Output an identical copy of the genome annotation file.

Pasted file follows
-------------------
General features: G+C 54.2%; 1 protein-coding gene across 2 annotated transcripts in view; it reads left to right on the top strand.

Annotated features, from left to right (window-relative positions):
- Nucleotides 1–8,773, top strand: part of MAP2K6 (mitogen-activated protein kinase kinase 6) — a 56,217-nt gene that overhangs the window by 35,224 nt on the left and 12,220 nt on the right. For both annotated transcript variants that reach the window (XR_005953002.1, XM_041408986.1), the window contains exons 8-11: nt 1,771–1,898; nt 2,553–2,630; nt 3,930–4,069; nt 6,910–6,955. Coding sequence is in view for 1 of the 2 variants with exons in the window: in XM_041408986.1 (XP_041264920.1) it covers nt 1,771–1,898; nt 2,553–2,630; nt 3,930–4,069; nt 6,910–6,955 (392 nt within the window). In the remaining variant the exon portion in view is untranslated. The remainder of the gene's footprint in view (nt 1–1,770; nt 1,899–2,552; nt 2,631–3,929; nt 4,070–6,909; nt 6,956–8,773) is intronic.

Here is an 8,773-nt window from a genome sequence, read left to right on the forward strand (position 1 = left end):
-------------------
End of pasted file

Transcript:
General features: G+C 54.2%; 1 protein-coding gene across 2 annotated transcripts in view; it reads left to right on the top strand.

Annotated features, from left to right (window-relative positions):
- Nucleotides 1–8,773, top strand: part of MAP2K6 (mitogen-activated protein kinase kinase 6) — a 56,217-nt gene that overhangs the window by 35,224 nt on the left and 12,220 nt on the right. For both annotated transcript variants that reach the window (XR_005953002.1, XM_041408986.1), the window contains exons 8-11: nt 1,771–1,898; nt 2,553–2,630; nt 3,930–4,069; nt 6,910–6,955. Coding sequence is in view for 1 of the 2 variants with exons in the window: in XM_041408986.1 (XP_041264920.1) it covers nt 1,771–1,898; nt 2,553–2,630; nt 3,930–4,069; nt 6,910–6,955 (392 nt within the window). In the remaining variant the exon portion in view is untranslated. The remainder of the gene's footprint in view (nt 1–1,770; nt 1,899–2,552; nt 2,631–3,929; nt 4,070–6,909; nt 6,956–8,773) is intronic.

Here is an 8,773-nt window from a genome sequence, read left to right on the forward strand (position 1 = left end):